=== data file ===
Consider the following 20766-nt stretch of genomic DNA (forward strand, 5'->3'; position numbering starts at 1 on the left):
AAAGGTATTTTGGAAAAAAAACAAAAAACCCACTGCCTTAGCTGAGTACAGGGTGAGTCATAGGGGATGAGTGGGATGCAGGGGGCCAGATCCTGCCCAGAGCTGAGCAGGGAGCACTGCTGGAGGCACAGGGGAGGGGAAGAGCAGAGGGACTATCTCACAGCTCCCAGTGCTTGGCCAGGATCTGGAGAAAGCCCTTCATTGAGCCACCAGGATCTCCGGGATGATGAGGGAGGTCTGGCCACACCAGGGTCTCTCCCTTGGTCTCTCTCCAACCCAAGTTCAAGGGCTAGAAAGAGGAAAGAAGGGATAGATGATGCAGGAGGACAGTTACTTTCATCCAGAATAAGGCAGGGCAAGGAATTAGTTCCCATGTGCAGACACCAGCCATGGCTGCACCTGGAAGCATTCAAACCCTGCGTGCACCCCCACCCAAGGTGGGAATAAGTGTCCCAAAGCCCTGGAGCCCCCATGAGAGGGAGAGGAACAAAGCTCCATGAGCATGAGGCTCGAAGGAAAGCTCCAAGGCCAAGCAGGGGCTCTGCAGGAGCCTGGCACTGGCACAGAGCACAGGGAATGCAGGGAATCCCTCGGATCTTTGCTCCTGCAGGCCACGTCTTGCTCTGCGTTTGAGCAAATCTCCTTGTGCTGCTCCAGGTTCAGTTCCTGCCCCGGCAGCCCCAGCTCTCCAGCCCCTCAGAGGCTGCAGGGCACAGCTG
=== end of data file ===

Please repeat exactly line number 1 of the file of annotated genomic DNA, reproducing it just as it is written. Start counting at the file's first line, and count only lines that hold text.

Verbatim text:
Consider the following 20766-nt stretch of genomic DNA (forward strand, 5'->3'; position numbering starts at 1 on the left):